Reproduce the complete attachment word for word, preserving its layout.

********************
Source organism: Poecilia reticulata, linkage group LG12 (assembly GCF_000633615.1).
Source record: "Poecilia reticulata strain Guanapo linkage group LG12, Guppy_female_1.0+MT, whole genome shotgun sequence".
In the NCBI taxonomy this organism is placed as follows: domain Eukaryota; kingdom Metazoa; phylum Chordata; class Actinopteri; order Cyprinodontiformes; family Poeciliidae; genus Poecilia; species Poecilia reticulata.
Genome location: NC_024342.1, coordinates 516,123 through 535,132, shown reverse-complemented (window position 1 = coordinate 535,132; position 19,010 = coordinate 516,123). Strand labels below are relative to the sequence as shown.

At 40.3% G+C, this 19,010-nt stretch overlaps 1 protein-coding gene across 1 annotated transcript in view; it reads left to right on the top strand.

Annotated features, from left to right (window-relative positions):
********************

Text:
Source organism: Poecilia reticulata, linkage group LG12 (assembly GCF_000633615.1).
Source record: "Poecilia reticulata strain Guanapo linkage group LG12, Guppy_female_1.0+MT, whole genome shotgun sequence".
In the NCBI taxonomy this organism is placed as follows: domain Eukaryota; kingdom Metazoa; phylum Chordata; class Actinopteri; order Cyprinodontiformes; family Poeciliidae; genus Poecilia; species Poecilia reticulata.
Genome location: NC_024342.1, coordinates 516,123 through 535,132, shown reverse-complemented (window position 1 = coordinate 535,132; position 19,010 = coordinate 516,123). Strand labels below are relative to the sequence as shown.

At 40.3% G+C, this 19,010-nt stretch overlaps 1 protein-coding gene across 1 annotated transcript in view; it reads left to right on the top strand.

Annotated features, from left to right (window-relative positions):